Local Govt | National News Video | Parliament Headlines | Politics Headlines | Search

 

One Tree Hill Pine Deteriorates

A survey of the One Tree Hill pine tree has found evidence of further deterioration.

The tree has moved significantly in the past month as a result of the recent high winds.

An Auckland City aborist says 16 per cent of the tree’s total movement since the surveys began in June 1998 has been in the past month.

It had been thought that the tree could live up to another two years. The trunk is so badly damaged that only 50 percent of the cross-section and 10 percent of its circumference remain intact.

The council is now working through the process of deciding what action to take to ensure the continued safety of visitors to the summit and to protect the archeologically valuable site.

The pine has been in decline for some time following two attacks on it in the last decade and plans are already well advanced to replace it.

Resource consent for the replacement of the tree is being prepared and consultation is underway with the many parties which have an interest in the tree and site, including heritage groups and regional iwi.

The tree was believed to be originally part of a group of pines planted by Sir John Logan Campbell in 1874 as a shelter-belt for a puriri which ultimately failed to survive. A young totara was planted in 1949 because it was thought that the pines were nearing the end of their lifespan. However, the pines survived, while the totara did not.

In 1962, vandals attacked one of the two remaining pines with axes, forcing the authorities to finish the job and remove the tree. Since then the current pine has been alone on One Tree Hill.

Since late 1999, Auckland City has been making plans to replace the tree, working with internal departments and external agencies to ensure that any replacement would be suitable to all parties.

ENDS

For further information contact:
Auckland City Marketing: Tel 379 2020

© Scoop Media

 
 
 
Parliament Headlines | Politics Headlines | Regional Headlines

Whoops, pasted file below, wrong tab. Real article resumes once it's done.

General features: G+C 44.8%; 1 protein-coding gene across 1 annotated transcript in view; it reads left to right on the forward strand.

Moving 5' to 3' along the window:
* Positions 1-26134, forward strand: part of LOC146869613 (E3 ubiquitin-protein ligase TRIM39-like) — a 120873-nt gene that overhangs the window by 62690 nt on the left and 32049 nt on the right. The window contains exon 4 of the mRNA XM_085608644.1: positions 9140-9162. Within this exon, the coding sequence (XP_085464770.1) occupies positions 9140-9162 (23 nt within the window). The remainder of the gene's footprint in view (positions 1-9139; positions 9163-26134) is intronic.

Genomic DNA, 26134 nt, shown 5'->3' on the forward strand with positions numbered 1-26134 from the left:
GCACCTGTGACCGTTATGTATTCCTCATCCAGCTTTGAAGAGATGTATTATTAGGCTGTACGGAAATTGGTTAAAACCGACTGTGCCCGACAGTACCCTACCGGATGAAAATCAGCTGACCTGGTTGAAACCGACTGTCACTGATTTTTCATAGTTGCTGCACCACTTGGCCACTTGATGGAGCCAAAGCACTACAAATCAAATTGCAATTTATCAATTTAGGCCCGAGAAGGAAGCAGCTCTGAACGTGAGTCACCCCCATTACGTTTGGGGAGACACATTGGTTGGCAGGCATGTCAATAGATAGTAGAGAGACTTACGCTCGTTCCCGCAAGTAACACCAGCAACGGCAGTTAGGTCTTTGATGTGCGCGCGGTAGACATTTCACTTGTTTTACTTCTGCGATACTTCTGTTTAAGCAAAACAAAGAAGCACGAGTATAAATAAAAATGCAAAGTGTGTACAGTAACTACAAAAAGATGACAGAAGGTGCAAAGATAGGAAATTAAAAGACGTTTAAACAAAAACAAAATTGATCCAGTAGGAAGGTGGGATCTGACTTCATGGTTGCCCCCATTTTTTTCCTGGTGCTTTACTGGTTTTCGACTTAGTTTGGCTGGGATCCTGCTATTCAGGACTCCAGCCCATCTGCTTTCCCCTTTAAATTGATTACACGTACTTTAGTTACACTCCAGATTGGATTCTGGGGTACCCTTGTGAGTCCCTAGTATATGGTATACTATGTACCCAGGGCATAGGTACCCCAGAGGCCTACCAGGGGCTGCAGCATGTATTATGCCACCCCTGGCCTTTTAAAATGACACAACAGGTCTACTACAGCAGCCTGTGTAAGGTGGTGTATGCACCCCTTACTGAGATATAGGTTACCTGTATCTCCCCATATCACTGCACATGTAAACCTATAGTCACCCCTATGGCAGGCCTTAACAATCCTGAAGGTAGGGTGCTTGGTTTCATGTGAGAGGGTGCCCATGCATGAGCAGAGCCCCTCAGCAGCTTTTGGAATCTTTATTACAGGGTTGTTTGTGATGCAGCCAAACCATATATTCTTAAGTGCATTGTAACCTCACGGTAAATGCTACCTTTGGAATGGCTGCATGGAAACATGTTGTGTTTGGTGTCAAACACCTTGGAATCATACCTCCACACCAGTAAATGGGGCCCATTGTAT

Gordon Campbell: On Chilling The Warm Fuzzies About The US/China Trade Deal

Hold the champagne, folks. This week’s China/US deal is more about a change in tone between the world’s two biggest economies – thank goodness they’re not slapping more tariffs on each other! - than a landmark change in substance. The high walls of US and Chinese tariffs built in recent years will largely remain intact, and few economists are predicting the deal will significantly boost the growth prospects for a slowing US economy. As the New York Times noted this morning, the likes of New Zealand will still face the trade barriers imposed by the Trump administration during the recent rounds of fighting. More>>

 

PGF Kaikōura $10.88M: Boost In Tourism & Business

The Provincial Growth Fund (PGF) is investing $10.88 million to boost business and tourism opportunities in Kaikōura, Parliamentary Undersecretary for Regional Economic Development, Fletcher Tabuteau announced today. More>>

ALSO:

Whitebaiting: Govt Plans To Protect Announced

With several native whitebait species in decline the Minister of Conservation Eugenie Sage has today released proposals to standardise and improve management of whitebait across New Zealand. More>>

ALSO:

Education: Resource For Schools On Climate Change

New resource for schools to increase awareness and understanding of climate change... More>>

ALSO:

In Effect April: New Regulations For Local Medicinal Cannabis

Minister of Health Dr David Clark says new regulations will allow local cultivation and manufacture of medicinal cannabis products that will potentially help ease the pain of thousands of people. More>>

ALSO:


RNZ: New Year Honours: Sporting Greats Among Knights And Dames

Six new knights and dames, including Silver Ferns coach Dame Noeline Taurua and economist Professor Dame Marilyn Waring, have been created in today's New Year's Honours List. The list of 180 recipients - 91 women and 89 men - leans heavily on awards for community service, arts and the media, health and sport.
More>>

ALSO:

Gordon Campbell: On What An Inquiry Might Look Like

Presumably, if there is to be a ministerial inquiry (at the very least) into the Whakaari/White Island disaster, it will need to be a joint ministerial inquiry. That’s because the relevant areas of responsibility seem to be so deeply interwoven... More>>

ALSO:


 
 
 
 
 

LATEST HEADLINES

  • PARLIAMENT
  • POLITICS
  • REGIONAL
 


 

InfoPages News Channels